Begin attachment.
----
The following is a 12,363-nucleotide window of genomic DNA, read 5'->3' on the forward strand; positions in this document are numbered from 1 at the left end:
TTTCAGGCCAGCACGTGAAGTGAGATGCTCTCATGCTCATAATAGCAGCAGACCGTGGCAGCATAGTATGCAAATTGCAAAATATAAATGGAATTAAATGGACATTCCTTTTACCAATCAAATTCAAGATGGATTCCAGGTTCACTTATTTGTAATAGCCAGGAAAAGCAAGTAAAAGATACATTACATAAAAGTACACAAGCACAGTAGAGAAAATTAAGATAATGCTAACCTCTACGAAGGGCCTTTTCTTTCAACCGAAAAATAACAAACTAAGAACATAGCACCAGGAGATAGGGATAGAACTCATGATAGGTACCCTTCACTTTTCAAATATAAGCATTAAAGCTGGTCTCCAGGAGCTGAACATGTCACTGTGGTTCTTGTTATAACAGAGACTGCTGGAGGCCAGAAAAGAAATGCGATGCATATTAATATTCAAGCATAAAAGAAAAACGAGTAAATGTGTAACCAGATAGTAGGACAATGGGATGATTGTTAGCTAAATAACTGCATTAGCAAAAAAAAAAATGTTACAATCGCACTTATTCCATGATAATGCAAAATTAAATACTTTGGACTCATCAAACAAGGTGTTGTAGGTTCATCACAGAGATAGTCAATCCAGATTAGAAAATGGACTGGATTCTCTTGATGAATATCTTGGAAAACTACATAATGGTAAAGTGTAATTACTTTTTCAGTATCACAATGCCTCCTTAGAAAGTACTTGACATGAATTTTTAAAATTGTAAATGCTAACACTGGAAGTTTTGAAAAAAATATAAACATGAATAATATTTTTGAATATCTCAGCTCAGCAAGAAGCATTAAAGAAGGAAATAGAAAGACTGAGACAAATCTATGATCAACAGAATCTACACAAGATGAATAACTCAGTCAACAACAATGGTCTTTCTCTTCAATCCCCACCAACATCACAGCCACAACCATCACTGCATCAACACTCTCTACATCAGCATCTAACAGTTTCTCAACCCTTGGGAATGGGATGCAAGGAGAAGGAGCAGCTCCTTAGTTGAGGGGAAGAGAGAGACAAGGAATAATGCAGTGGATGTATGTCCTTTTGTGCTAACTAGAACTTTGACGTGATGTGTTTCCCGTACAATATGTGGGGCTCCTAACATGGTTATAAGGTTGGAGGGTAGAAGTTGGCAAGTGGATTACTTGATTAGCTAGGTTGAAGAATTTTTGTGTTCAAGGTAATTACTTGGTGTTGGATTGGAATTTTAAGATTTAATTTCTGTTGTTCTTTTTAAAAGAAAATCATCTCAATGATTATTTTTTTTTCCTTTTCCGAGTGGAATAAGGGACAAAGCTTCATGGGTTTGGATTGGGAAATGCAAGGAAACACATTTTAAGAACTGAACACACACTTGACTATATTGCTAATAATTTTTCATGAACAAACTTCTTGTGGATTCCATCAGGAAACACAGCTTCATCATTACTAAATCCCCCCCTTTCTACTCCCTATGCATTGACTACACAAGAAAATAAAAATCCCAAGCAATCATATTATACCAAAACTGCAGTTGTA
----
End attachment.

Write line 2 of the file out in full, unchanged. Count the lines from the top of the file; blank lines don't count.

TTTCAGGCCAGCACGTGAAGTGAGATGCTCTCATGCTCATAATAGCAGCAGACCGTGGCAGCATAGTATGCAAATTGCAAAATATAAATGGAATTAAATGGACATTCCTTTTACCAATCAAATTCAAGATGGATTCCAGGTTCACTTATTTGTAATAGCCAGGAAAAGCAAGTAAAAGATACATTACATAAAAGTACACAAGCACAGTAGAGAAAATTAAGATAATGCTAACCTCTACGAAGGGCCTTTTCTTTCAACCGAAAAATAACAAACTAAGAACATAGCACCAGGAGATAGGGATAGAACTCATGATAGGTACCCTTCACTTTTCAAATATAAGCATTAAAGCTGGTCTCCAGGAGCTGAACATGTCACTGTGGTTCTTGTTATAACAGAGACTGCTGGAGGCCAGAAAAGAAATGCGATGCATATTAATATTCAAGCATAAAAGAAAAACGAGTAAATGTGTAACCAGATAGTAGGACAATGGGATGATTGTTAGCTAAATAACTGCATTAGCAAAAAAAAAAATGTTACAATCGCACTTATTCCATGATAATGCAAAATTAAATACTTTGGACTCATCAAACAAGGTGTTGTAGGTTCATCACAGAGATAGTCAATCCAGATTAGAAAATGGACTGGATTCTCTTGATGAATATCTTGGAAAACTACATAATGGTAAAGTGTAATTACTTTTTCAGTATCACAATGCCTCCTTAGAAAGTACTTGACATGAATTTTTAAAATTGTAAATGCTAACACTGGAAGTTTTGAAAAAAATATAAACATGAATAATATTTTTGAATATCTCAGCTCAGCAAGAAGCATTAAAGAAGGAAATAGAAAGACTGAGACAAATCTATGATCAACAGAATCTACACAAGATGAATAACTCAGTCAACAACAATGGTCTTTCTCTTCAATCCCCACCAACATCACAGCCACAACCATCACTGCATCAACACTCTCTACATCAGCATCTAACAGTTTCTCAACCCTTGGGAATGGGATGCAAGGAGAAGGAGCAGCTCCTTAGTTGAGGGGAAGAGAGAGACAAGGAATAATGCAGTGGATGTATGTCCTTTTGTGCTAACTAGAACTTTGACGTGATGTGTTTCCCGTACAATATGTGGGGCTCCTAACATGGTTATAAGGTTGGAGGGTAGAAGTTGGCAAGTGGATTACTTGATTAGCTAGGTTGAAGAATTTTTGTGTTCAAGGTAATTACTTGGTGTTGGATTGGAATTTTAAGATTTAATTTCTGTTGTTCTTTTTAAAAGAAAATCATCTCAATGATTATTTTTTTTTCCTTTTCCGAGTGGAATAAGGGACAAAGCTTCATGGGTTTGGATTGGGAAATGCAAGGAAACACATTTTAAGAACTGAACACACACTTGACTATATTGCTAATAATTTTTCATGAACAAACTTCTTGTGGATTCCATCAGGAAACACAGCTTCATCATTACTAAATCCCCCCCTTTCTACTCCCTATGCATTGACTACACAAGAAAATAAAAATCCCAAGCAATCATATTATACCAAAACTGCAGTTGTA